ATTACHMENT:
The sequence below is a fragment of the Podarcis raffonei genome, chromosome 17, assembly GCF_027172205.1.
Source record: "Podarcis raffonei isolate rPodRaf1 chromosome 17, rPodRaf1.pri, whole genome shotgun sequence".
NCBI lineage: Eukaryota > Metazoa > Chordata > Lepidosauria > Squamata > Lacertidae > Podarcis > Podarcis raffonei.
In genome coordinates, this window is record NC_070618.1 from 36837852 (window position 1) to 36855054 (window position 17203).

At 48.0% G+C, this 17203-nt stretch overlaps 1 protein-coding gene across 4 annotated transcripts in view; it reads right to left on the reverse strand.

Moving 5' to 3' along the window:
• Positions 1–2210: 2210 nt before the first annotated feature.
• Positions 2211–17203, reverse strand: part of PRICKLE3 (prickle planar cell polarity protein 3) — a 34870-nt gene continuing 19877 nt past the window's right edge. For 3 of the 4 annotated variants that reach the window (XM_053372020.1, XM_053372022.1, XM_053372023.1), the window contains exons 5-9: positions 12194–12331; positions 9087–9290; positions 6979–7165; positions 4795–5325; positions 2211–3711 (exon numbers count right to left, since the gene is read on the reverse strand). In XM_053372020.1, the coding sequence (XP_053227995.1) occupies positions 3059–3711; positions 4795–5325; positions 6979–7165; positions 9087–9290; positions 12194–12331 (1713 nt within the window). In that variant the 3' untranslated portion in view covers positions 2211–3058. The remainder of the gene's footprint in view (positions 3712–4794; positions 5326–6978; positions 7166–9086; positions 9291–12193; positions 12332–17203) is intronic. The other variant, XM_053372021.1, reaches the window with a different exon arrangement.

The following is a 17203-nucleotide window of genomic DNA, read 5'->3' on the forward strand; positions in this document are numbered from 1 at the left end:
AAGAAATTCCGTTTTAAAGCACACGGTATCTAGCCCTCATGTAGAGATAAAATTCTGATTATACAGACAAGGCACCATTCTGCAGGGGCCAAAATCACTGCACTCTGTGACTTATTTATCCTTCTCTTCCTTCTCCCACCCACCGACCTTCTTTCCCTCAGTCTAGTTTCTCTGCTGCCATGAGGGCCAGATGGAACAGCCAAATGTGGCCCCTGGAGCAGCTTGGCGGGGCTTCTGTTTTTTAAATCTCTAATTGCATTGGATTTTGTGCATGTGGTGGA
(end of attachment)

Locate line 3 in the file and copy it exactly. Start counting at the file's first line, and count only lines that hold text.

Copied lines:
NCBI lineage: Eukaryota > Metazoa > Chordata > Lepidosauria > Squamata > Lacertidae > Podarcis > Podarcis raffonei.